They won't be available for consumers until 2013, but Research in Motion has started handing out almost-completed versions of their BlackBerry 10 smartphones to carriers, hoping to excite the companies that run the world's cellular networks to offer them to their customers.

RIM executives are trumpeting their latest line of smartphones, armed with prototypes of the devices to hand out across the globe as part of a monthlong roadshow. That's a key part of the company's strategy to turn itself around in the face of dwindling sales. 

'They want to make sure it flies off the shelf' —Carmi Levy

RIM practically invented and then dominated the smartphone space. But in recent years the company has seen its market share erode to less than 10 per cent of the market due largely to customers switching to Apple Inc. iPhone or other devices powered by Google's Android platform.

Earlier this year, the company announced its first quarterly loss, of roughly $500 million. RIM shares are off more than 70 per cent in the past 12 months, currently trading hands at below $8 a share.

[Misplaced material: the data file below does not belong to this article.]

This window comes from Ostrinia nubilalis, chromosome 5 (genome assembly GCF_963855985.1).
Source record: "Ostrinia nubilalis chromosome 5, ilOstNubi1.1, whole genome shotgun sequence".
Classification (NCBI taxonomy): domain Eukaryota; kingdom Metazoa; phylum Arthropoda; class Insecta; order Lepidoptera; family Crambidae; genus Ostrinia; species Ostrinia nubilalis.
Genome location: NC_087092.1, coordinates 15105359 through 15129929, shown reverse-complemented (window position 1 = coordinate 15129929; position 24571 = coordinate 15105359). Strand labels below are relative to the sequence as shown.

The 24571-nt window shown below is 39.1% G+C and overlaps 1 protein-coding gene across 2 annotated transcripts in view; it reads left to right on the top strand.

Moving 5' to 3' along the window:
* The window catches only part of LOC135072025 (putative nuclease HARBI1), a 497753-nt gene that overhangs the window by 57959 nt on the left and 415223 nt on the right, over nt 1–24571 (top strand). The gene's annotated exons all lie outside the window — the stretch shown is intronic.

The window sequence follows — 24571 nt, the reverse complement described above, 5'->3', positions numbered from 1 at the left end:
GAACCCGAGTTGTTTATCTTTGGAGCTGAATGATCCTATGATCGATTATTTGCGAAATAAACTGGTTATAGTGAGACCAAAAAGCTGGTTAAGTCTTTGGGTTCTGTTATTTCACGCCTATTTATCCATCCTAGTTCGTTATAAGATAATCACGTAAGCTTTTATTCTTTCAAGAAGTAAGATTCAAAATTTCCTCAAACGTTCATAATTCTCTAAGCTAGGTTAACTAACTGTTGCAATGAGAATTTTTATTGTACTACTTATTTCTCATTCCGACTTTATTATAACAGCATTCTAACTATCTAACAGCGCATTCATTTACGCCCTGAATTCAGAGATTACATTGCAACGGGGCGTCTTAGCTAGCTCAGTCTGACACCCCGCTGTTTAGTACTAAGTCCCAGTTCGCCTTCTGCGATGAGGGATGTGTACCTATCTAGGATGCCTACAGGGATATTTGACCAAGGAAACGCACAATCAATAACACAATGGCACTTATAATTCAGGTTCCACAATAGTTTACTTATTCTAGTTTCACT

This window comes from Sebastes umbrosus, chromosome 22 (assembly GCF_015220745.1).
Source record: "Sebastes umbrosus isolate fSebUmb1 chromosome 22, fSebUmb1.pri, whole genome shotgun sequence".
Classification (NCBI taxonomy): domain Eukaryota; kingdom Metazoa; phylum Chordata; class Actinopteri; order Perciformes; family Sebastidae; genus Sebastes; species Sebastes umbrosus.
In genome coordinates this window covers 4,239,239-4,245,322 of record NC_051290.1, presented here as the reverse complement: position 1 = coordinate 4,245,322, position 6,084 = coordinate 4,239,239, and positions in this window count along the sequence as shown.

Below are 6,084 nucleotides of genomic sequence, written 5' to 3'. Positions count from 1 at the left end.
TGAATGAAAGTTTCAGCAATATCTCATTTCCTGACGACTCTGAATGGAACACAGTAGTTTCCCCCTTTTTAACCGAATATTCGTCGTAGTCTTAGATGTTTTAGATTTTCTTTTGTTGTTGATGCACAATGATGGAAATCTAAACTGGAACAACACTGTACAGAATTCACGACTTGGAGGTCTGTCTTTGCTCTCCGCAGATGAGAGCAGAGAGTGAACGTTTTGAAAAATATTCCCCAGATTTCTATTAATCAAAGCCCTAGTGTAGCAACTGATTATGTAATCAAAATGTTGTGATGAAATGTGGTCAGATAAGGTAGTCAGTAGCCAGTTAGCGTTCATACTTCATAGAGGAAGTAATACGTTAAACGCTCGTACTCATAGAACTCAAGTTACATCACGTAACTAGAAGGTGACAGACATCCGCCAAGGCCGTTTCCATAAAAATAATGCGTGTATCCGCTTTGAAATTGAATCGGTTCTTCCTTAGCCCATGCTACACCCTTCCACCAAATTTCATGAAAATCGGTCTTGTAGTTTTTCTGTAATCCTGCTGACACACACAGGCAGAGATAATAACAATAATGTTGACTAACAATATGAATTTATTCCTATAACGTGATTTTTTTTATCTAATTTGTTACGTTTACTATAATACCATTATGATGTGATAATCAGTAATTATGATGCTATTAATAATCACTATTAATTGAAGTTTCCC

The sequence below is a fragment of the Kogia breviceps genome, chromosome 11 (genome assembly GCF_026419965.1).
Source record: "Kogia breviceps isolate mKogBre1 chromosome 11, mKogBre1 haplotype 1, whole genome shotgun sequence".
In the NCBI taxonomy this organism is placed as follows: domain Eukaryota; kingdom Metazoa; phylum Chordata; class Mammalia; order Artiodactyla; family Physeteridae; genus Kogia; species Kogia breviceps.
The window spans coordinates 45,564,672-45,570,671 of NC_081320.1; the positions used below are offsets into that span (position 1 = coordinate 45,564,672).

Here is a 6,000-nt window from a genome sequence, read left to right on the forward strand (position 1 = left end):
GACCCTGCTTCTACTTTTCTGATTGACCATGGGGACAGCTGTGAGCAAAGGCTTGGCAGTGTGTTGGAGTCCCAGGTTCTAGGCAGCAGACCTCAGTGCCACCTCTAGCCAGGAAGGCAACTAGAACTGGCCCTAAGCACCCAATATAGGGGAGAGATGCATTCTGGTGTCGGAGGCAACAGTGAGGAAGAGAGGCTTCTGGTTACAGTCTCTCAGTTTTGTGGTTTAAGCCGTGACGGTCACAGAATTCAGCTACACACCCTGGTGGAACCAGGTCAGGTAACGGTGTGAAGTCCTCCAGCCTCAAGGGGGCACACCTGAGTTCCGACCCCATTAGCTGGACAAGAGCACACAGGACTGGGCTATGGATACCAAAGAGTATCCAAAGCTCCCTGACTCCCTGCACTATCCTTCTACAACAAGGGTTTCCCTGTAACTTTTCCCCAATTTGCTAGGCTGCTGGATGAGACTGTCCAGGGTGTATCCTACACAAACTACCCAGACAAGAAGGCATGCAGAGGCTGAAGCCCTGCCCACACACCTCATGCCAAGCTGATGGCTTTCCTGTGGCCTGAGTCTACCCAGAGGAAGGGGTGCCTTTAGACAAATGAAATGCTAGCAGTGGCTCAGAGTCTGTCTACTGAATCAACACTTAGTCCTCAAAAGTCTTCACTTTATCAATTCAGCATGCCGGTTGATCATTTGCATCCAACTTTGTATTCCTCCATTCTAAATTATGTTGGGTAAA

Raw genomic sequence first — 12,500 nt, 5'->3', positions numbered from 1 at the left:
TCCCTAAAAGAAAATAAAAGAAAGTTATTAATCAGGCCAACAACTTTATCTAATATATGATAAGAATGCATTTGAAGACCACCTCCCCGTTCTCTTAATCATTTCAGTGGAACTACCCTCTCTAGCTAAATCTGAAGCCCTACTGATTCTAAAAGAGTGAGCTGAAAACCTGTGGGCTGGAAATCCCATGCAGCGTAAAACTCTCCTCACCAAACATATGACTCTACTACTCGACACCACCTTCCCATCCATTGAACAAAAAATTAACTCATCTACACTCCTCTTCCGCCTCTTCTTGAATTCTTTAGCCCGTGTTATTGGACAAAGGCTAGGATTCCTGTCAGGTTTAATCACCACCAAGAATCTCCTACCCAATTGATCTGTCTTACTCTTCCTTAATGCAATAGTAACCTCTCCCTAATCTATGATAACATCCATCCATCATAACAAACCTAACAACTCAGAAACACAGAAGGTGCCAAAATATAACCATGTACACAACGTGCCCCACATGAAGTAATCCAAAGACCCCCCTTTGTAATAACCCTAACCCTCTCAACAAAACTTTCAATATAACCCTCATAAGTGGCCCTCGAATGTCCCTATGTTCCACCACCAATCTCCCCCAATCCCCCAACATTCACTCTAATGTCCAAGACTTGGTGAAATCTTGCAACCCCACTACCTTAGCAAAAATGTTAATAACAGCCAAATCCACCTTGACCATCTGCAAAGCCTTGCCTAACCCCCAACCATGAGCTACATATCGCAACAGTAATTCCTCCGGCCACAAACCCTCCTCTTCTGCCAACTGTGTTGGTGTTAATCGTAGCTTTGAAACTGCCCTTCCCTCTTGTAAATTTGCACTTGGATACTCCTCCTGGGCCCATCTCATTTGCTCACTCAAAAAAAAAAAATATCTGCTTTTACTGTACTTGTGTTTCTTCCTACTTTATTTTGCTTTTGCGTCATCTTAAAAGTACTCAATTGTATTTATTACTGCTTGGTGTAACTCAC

A few bugs related to software integration are still being ironed out, but the company is basically good to go with the first phase of the BlackBerry 10 line. The company will have at least two models at launch — one will be a touchscreen model similar to the iPhone, and the other will have the physical keyboard that RIM diehards have come to love.

"We're increasing responsiveness, and we're really making sure from top to bottom you get a great typing experience," CEO Thorsten Heins said recently.

Winning over major U.S. carrier like AT&T, Verizon and T-Mobile in the U.S. — not to mention Rogers, Telus and Bell in Canada — is a central cog of the turnaround plan. Unless the carriers are convinced to sell them, winning over customers is largely moot.

"The carriers are looking for something that interests consumers, that will sell," independent technology analyst Carmi Levy said. "When they put it on the shelf, they want to make sure it flies off the shelf. They don't want it to sit at the back of the store gathering dust."

"It's safe to say that the very future of the company depends on RIM's ability to convince carriers to get on board," Levy said. "If they don't convince the carriers to get on board, essentially they have no other option."

"They have no where else to sell to," he said.

The first phase of the plan takes RIM's senior executive team to Mexico this week, before they bring their message to other North American carriers.